Friday 4 January 2013

The Bubblegum Time Machine

Somebody once said that, “Time exists to stop everything happening at once”. Taken from this point of view, time appears not as a torrential downpour or an unbridled explosion of events and history but something else.  Rather, it seems to say that time is very much a control mechanism that allows events to occur sequentially, one bit at time, a bit like the mechanism of a bubblegum machine, those bubble gum machines which as every child knows appears as a kaleidoscope of colour bursting with the promise of a flavoured, chewy-sweet pleasure. 

The bubble gum machine seems designed to suggest (subliminally) a mega-hit of not one piece of bubble gum but a thousand! forget the psychedelia of the 1960’s! The ecstasy would be almost unbearable. Of course, the bubble gum machine is regulated to drop only one ball of gum at a time, a bubblegum time machine regulating the events of our lives. The penny drops, the machine clicks with a turn and out drops another day.  We live each day as it comes: a red day, a blue day, a yellow day or even a black day. We experience life like this: a series of random events like the selected lottery balls that can make you an instant millionaire - or not. Perhaps the patterns of our lives might appear more coherent when viewed from further back, using the wide-angle lens, in the wide sweep of history but we cannot predict the future with any certainty.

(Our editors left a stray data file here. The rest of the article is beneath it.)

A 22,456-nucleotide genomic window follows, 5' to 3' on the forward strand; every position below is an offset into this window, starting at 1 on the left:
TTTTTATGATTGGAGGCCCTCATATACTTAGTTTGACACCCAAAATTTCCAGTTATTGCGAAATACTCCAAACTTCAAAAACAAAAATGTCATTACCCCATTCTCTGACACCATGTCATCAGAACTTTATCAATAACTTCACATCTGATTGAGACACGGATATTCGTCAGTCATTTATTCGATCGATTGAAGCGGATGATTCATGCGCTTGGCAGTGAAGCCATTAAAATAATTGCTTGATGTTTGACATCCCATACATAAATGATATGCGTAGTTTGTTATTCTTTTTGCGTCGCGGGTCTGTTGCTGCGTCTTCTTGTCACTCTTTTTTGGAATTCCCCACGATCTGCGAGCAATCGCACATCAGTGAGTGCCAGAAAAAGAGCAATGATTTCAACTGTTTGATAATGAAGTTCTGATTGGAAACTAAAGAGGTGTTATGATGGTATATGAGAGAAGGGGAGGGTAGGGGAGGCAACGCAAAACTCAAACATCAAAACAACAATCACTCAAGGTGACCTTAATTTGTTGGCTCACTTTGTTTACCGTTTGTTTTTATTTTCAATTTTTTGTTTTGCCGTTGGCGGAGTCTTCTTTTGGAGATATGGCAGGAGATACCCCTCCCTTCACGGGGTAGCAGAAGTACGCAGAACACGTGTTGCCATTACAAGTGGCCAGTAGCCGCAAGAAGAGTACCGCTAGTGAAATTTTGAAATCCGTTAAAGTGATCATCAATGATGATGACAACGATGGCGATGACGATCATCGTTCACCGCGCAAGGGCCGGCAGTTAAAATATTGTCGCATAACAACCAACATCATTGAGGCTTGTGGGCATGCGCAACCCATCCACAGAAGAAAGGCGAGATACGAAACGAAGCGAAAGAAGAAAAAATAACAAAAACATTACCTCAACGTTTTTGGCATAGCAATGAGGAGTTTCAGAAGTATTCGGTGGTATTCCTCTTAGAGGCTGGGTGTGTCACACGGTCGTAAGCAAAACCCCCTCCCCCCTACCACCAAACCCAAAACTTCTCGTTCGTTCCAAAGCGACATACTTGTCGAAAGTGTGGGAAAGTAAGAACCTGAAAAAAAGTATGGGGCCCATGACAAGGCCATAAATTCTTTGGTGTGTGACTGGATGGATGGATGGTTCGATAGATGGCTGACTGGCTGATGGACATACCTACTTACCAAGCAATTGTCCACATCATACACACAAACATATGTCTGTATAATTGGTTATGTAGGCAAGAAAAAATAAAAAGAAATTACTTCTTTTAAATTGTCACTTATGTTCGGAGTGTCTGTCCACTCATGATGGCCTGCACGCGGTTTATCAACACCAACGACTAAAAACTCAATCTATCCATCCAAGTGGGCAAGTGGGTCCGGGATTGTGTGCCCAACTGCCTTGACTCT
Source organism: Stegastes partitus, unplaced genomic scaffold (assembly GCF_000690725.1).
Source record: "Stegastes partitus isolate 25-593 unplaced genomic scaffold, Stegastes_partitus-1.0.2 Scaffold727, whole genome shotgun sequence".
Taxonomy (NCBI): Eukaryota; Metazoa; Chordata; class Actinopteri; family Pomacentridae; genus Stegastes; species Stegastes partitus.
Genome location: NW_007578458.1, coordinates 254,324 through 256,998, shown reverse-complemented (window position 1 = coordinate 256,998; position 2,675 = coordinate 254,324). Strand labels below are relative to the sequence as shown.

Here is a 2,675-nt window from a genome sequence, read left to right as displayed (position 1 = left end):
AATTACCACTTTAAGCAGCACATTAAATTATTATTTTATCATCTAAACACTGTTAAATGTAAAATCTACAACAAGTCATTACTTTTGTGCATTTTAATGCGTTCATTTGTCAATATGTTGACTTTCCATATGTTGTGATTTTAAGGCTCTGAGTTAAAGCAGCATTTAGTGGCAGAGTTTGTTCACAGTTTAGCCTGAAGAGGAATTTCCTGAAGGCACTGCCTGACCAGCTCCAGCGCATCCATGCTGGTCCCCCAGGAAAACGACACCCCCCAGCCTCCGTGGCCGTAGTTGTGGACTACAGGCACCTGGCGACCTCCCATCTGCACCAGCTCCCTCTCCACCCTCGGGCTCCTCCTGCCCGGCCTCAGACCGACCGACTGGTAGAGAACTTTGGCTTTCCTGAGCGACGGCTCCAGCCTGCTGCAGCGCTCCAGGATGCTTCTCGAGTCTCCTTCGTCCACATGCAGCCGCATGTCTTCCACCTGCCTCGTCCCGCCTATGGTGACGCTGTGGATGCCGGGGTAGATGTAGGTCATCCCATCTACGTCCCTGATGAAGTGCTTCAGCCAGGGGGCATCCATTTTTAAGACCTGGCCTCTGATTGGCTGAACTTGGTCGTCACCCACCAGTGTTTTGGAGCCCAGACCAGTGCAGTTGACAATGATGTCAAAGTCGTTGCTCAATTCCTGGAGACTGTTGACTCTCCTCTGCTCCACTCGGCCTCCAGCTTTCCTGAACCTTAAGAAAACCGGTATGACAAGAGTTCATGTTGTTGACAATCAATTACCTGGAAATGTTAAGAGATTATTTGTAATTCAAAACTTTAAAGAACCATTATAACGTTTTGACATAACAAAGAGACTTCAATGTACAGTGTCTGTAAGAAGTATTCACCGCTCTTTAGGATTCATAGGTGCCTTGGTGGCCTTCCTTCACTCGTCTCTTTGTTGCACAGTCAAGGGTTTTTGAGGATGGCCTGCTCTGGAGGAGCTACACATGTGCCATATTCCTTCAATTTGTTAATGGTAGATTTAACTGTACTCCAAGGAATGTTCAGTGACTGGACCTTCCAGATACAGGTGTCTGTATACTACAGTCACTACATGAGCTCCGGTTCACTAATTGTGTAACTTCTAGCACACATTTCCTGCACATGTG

Nor can we be clinical analysts knowing and observing through a plate glass screen.  As St Paul puts it, “we see through the mirror darkly”.  This is because we are part of the process that is unfolding, life and death coming into and going out of existence.  In that beautiful letter to the Corinthians there is a warning against the conceit of knowledge and of intellectual prowess, “If I have the gift of prophesy and can fathom all mysteries and all knowledge, and if I have a faith that can move mountains but I do not have love I am nothing.”  This is Paul at his poetic best, freely handing out the profoundest truth, the essential truth that no scientific discovery will ever exceed.  For God’s love is the truth that permeates the universe, a love that is beyond time itself.  As St Paul says, “Now we see but a poor reflection, as in a mirror: then we shall see face to face.  Now I know in part: then I shall know fully, even as I am fully known”.

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